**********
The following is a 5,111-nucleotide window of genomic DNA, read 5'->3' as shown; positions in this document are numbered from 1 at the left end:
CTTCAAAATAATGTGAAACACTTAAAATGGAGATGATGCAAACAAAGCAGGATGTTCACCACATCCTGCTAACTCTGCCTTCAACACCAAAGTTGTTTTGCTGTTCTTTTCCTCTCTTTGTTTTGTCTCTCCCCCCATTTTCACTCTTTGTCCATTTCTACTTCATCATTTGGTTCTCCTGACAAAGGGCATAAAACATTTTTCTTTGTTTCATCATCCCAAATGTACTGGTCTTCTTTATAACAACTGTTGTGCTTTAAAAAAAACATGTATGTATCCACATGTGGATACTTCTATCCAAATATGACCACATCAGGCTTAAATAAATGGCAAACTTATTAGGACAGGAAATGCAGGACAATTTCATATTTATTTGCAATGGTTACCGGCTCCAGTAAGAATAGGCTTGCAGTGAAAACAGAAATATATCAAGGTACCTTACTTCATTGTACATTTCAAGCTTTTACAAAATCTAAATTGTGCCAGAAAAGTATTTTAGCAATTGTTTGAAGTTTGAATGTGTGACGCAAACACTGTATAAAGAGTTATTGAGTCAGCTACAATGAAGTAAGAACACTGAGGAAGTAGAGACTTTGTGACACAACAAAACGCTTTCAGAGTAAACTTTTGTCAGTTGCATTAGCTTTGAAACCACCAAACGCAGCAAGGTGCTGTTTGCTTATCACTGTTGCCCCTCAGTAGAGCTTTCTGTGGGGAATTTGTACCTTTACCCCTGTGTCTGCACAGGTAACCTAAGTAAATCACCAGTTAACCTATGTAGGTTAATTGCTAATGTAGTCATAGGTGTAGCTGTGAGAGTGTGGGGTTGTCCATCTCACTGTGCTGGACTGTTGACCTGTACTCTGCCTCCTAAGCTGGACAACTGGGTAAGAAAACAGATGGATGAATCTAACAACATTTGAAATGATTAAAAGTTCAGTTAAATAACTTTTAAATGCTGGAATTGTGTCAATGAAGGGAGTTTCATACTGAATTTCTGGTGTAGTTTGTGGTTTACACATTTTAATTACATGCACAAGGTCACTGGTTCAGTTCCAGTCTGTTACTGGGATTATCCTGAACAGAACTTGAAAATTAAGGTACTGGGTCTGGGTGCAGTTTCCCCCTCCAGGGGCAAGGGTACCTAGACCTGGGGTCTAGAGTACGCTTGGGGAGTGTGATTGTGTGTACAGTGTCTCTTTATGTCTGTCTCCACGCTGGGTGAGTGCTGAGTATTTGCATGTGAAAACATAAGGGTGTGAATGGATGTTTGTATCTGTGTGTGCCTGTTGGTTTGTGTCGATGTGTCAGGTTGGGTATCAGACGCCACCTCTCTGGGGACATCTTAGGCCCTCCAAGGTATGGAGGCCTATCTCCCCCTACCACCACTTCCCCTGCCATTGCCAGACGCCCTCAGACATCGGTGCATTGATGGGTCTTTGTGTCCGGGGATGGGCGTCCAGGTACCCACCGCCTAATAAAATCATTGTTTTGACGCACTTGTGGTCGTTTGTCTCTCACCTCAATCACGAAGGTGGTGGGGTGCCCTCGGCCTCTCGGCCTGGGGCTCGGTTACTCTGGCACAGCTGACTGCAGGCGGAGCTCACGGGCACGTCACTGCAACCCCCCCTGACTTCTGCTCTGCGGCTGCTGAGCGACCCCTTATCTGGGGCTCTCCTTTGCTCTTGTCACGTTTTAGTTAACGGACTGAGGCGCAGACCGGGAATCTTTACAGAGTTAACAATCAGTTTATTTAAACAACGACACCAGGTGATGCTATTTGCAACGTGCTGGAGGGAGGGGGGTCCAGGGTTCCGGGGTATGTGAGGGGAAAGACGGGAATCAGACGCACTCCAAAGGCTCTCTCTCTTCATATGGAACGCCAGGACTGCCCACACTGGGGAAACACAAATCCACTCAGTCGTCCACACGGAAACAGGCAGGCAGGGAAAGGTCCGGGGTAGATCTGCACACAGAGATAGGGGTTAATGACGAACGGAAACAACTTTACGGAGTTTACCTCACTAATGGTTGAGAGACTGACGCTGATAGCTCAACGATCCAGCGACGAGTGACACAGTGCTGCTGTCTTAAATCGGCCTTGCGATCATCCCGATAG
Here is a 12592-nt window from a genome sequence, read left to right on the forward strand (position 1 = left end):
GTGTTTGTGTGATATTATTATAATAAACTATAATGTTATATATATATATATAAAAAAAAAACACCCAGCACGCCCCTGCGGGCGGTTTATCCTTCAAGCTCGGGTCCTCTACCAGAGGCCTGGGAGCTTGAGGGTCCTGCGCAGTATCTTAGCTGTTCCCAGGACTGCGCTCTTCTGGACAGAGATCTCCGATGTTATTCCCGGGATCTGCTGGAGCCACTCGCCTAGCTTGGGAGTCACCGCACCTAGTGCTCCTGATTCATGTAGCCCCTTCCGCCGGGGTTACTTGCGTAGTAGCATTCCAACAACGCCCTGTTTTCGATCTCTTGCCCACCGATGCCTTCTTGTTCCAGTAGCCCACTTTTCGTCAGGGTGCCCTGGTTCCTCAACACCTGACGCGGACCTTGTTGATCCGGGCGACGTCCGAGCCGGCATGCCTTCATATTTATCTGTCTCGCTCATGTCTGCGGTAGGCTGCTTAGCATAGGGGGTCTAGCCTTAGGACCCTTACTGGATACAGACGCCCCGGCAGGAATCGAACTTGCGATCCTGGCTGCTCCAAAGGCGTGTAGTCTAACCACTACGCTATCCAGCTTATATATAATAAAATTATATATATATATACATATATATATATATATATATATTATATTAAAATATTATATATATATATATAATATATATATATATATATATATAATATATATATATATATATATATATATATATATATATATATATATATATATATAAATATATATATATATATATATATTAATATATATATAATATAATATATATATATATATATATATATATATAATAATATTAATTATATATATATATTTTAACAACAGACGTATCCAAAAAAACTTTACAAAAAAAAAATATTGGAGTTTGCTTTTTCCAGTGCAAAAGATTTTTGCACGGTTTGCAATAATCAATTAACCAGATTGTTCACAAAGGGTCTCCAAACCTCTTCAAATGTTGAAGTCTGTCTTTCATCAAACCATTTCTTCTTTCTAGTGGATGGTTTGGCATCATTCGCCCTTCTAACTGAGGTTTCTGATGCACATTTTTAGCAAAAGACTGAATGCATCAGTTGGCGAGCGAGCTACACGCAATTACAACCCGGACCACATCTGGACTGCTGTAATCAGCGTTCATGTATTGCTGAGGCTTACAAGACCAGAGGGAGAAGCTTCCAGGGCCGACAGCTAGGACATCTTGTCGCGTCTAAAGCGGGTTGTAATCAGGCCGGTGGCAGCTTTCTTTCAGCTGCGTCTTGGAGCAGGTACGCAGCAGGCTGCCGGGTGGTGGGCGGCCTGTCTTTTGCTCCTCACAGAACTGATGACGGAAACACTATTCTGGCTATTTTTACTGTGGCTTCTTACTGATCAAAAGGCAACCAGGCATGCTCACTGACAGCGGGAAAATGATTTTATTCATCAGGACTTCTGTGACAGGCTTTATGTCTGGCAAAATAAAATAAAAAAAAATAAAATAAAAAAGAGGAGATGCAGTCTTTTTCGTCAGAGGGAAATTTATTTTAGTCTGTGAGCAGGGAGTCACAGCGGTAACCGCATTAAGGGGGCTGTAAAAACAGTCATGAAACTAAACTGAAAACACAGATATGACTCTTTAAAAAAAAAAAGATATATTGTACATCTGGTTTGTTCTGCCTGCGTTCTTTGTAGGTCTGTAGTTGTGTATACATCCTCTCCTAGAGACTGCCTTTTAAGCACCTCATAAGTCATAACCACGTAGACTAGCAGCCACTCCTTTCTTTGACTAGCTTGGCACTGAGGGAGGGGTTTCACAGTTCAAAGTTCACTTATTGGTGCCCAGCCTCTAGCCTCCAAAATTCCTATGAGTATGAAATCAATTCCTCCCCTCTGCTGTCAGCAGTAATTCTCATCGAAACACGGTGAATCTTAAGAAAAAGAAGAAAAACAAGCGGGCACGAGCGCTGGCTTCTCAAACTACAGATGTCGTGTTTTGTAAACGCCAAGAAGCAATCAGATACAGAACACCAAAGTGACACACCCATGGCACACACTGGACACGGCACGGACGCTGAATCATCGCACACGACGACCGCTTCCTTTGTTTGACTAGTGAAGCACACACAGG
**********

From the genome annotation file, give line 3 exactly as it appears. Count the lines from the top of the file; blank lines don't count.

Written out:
Here is a 12592-nt window from a genome sequence, read left to right on the forward strand (position 1 = left end):